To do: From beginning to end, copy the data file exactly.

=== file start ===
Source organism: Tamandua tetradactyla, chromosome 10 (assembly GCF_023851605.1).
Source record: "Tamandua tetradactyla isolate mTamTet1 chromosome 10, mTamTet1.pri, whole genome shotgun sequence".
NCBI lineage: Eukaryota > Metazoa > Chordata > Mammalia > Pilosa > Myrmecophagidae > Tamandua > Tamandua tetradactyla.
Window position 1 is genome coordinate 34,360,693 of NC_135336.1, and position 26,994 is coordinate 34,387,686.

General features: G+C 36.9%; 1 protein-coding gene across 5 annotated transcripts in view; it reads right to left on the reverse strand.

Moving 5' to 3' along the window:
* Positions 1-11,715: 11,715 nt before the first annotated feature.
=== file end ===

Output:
Source organism: Tamandua tetradactyla, chromosome 10 (assembly GCF_023851605.1).
Source record: "Tamandua tetradactyla isolate mTamTet1 chromosome 10, mTamTet1.pri, whole genome shotgun sequence".
NCBI lineage: Eukaryota > Metazoa > Chordata > Mammalia > Pilosa > Myrmecophagidae > Tamandua > Tamandua tetradactyla.
Window position 1 is genome coordinate 34,360,693 of NC_135336.1, and position 26,994 is coordinate 34,387,686.

General features: G+C 36.9%; 1 protein-coding gene across 5 annotated transcripts in view; it reads right to left on the reverse strand.

Moving 5' to 3' along the window:
* Positions 1-11,715: 11,715 nt before the first annotated feature.